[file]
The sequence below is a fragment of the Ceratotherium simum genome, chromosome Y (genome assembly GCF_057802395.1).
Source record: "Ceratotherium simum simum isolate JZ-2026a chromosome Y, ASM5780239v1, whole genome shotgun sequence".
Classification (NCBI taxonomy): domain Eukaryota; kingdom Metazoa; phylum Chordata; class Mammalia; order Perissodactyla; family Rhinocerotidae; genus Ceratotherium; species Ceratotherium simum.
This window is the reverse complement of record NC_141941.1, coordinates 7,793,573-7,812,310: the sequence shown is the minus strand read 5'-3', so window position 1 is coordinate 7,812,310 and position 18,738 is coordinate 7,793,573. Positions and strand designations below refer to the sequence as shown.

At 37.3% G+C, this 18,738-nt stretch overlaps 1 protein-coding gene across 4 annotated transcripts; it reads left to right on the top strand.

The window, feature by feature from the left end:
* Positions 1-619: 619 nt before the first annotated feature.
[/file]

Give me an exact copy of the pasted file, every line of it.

The sequence below is a fragment of the Ceratotherium simum genome, chromosome Y (genome assembly GCF_057802395.1).
Source record: "Ceratotherium simum simum isolate JZ-2026a chromosome Y, ASM5780239v1, whole genome shotgun sequence".
Classification (NCBI taxonomy): domain Eukaryota; kingdom Metazoa; phylum Chordata; class Mammalia; order Perissodactyla; family Rhinocerotidae; genus Ceratotherium; species Ceratotherium simum.
This window is the reverse complement of record NC_141941.1, coordinates 7,793,573-7,812,310: the sequence shown is the minus strand read 5'-3', so window position 1 is coordinate 7,812,310 and position 18,738 is coordinate 7,793,573. Positions and strand designations below refer to the sequence as shown.

At 37.3% G+C, this 18,738-nt stretch overlaps 1 protein-coding gene across 4 annotated transcripts; it reads left to right on the top strand.

The window, feature by feature from the left end:
* Positions 1-619: 619 nt before the first annotated feature.